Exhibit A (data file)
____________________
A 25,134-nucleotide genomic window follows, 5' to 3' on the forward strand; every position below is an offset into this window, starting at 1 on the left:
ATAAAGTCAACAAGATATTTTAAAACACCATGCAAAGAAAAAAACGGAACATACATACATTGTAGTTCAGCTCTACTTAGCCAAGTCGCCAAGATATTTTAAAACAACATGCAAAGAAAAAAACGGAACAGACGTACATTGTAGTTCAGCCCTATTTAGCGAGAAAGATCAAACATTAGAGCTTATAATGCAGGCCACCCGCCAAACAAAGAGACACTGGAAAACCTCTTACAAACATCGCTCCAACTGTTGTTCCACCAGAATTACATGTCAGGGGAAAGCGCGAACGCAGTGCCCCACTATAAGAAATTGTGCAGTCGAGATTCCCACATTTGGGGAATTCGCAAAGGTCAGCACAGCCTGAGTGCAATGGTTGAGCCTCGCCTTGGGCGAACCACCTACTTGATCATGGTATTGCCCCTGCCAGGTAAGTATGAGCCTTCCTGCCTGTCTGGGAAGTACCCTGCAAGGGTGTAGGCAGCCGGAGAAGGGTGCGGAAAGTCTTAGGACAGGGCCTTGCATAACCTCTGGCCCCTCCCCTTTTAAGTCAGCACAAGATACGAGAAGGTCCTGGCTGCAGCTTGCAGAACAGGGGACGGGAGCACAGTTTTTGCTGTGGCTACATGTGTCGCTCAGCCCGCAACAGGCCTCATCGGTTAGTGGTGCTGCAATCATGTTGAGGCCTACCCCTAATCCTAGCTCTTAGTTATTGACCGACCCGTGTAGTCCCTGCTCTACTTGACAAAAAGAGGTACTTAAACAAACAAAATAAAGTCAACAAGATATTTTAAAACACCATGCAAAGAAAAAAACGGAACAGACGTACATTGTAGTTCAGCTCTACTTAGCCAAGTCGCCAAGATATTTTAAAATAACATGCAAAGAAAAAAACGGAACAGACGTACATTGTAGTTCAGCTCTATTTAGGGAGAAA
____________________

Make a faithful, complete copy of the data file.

A 25,134-nucleotide genomic window follows, 5' to 3' on the forward strand; every position below is an offset into this window, starting at 1 on the left:
ATAAAGTCAACAAGATATTTTAAAACACCATGCAAAGAAAAAAACGGAACATACATACATTGTAGTTCAGCTCTACTTAGCCAAGTCGCCAAGATATTTTAAAACAACATGCAAAGAAAAAAACGGAACAGACGTACATTGTAGTTCAGCCCTATTTAGCGAGAAAGATCAAACATTAGAGCTTATAATGCAGGCCACCCGCCAAACAAAGAGACACTGGAAAACCTCTTACAAACATCGCTCCAACTGTTGTTCCACCAGAATTACATGTCAGGGGAAAGCGCGAACGCAGTGCCCCACTATAAGAAATTGTGCAGTCGAGATTCCCACATTTGGGGAATTCGCAAAGGTCAGCACAGCCTGAGTGCAATGGTTGAGCCTCGCCTTGGGCGAACCACCTACTTGATCATGGTATTGCCCCTGCCAGGTAAGTATGAGCCTTCCTGCCTGTCTGGGAAGTACCCTGCAAGGGTGTAGGCAGCCGGAGAAGGGTGCGGAAAGTCTTAGGACAGGGCCTTGCATAACCTCTGGCCCCTCCCCTTTTAAGTCAGCACAAGATACGAGAAGGTCCTGGCTGCAGCTTGCAGAACAGGGGACGGGAGCACAGTTTTTGCTGTGGCTACATGTGTCGCTCAGCCCGCAACAGGCCTCATCGGTTAGTGGTGCTGCAATCATGTTGAGGCCTACCCCTAATCCTAGCTCTTAGTTATTGACCGACCCGTGTAGTCCCTGCTCTACTTGACAAAAAGAGGTACTTAAACAAACAAAATAAAGTCAACAAGATATTTTAAAACACCATGCAAAGAAAAAAACGGAACAGACGTACATTGTAGTTCAGCTCTACTTAGCCAAGTCGCCAAGATATTTTAAAATAACATGCAAAGAAAAAAACGGAACAGACGTACATTGTAGTTCAGCTCTATTTAGGGAGAAA